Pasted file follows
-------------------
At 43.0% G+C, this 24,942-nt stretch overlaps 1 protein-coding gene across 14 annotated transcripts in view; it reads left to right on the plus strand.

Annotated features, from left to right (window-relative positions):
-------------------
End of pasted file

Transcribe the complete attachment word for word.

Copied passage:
At 43.0% G+C, this 24,942-nt stretch overlaps 1 protein-coding gene across 14 annotated transcripts in view; it reads left to right on the plus strand.

Annotated features, from left to right (window-relative positions):